The Advocate General for Scotland, Lord Wallace of Tankerness QC, will chair an all day
forum of independent legal experts in Edinburgh on Tuesday (21 August) to explore the legal
and constitutional issues raised by the independence debate. The forum of leading legal
professors, senior practising lawyers and other legal experts will consider the strengths of the
current constitutional arrangements which have been significantly modernised through
devolution over the past 13 years, and will also explore the issues that would confront
Scotland if it voted to separate from the rest of the United Kingdom.
Legal and constitutional matters affect almost every aspect of our day-to-day lives and it is
important that people have a clear understanding of the choices an independent Scotland
would face and who it would need to negotiate with to resolve these matters.
Independence for Scotland means Scotland would leave the UK and become an entirely new
state. It would mean an end to the benefits of Scottish devolution within the UK. Whoever
formed the Government in a separate Scotland would also need to consider issues such as:
- the renegotiation of international treaties;
- whether to join the European Union and how to achieve that;
- what laws and regulations should be put in place to cover areas such as pensions and
banking which are currently governed on a UK-wide basis;
- which currency should Scotland adopt and how would that be achieved.
Irrespective of the decisions taken by any future independent Scottish Government on these
matters, the final outcome would also depend on the outcome of political negotiations with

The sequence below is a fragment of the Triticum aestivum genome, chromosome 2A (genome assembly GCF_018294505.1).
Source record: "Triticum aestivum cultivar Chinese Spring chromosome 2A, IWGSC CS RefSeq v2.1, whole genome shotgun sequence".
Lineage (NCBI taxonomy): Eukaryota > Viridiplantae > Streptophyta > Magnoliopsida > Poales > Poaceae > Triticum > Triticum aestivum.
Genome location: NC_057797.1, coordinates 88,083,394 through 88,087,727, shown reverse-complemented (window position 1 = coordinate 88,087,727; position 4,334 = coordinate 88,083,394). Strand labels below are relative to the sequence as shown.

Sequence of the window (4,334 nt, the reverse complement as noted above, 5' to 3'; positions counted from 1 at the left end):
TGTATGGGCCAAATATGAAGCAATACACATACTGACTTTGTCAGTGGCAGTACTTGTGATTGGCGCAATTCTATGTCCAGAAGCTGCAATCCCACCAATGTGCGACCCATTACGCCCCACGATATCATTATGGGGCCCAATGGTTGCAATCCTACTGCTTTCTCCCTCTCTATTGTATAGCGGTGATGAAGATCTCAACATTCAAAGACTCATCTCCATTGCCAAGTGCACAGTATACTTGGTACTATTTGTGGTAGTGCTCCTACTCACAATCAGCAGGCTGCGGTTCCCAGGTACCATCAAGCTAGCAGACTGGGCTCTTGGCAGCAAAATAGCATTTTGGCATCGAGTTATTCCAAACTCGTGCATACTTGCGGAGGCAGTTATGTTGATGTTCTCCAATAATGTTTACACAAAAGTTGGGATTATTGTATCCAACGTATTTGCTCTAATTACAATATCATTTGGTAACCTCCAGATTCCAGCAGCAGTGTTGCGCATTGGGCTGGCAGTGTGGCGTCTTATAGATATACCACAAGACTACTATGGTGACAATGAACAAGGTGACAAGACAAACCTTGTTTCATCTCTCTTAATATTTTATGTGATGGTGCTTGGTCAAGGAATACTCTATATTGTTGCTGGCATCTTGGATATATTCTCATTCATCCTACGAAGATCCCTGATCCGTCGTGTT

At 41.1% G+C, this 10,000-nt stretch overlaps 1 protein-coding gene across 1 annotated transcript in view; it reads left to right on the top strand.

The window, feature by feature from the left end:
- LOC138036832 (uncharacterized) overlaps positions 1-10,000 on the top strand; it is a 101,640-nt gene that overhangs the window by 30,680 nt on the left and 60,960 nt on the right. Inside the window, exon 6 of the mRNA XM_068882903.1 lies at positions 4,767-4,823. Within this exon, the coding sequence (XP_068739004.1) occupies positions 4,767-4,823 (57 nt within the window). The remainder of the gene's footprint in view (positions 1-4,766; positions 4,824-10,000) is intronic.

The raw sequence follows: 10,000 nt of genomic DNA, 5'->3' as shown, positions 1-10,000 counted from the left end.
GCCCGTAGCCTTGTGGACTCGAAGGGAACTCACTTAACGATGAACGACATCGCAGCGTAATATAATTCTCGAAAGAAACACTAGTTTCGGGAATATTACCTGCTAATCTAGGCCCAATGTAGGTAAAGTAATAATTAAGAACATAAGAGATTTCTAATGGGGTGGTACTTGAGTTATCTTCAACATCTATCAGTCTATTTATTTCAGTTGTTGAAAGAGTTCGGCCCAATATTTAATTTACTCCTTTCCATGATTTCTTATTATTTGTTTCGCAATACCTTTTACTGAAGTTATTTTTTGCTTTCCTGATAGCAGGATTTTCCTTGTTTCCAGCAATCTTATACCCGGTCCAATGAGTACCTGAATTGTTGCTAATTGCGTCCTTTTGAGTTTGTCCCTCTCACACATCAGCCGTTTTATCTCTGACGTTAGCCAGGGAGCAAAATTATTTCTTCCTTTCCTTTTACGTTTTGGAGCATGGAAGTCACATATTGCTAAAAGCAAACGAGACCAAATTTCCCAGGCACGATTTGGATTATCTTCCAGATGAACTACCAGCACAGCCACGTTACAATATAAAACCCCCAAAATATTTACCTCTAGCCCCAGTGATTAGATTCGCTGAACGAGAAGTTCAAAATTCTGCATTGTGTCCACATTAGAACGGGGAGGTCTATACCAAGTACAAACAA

the remainder of the UK, other states and institutions such as the European Union and
The legal forum’s analysis will inform the programme of work announced by the Scottish
Secretary in June to assess the benefits of Scotland remaining part of the United Kingdom.
The intention is to provide the people of Scotland with facts and clarity to inform the debate
before they vote in the independence referendum.
Lord Wallace of Tankerness QC said:
‘The advantages to Scotland of our existing constitutional arrangements are often taken for
granted. It will be very helpful for this forum of independent legal experts to examine the
current situation and highlight the issues that Scotland would need to address if people were
to vote for an independent Scotland.
‘The people of Scotland need to know what the implications of independence would be for
Scotland. The legal and constitutional environment will shape many of the decisions that a
separate Scotland would have to make.
‘It is time for some assertions to be examined by independent experts and allow people to
have a better understanding of the strengths of the UK and what differences independence
would bring about.
‘The current Scottish Government paint a picture of a separate Scotland that retains EU
membership, retains sterling as our currency, retains UK banking regulations and gains a seat
on the Bank of England Monetary Policy Committee. So far they have provided no credible
explanation as to how they would achieve these ambitions, which at best depend on political
negotiation with other states and international organisations.
‘We need to have evidence and analysis at the heart of this debate. We are more than happy
to have this subjected to scrutiny, and I would urge the Scottish Government to follow our
lead by adopting an evidence-based approach and move away from mere assertion. The
outcome of the independence referendum could take us on an irreversible path away from the
rest of the UK. People need an accurate assessment of what it would mean for Scotland.’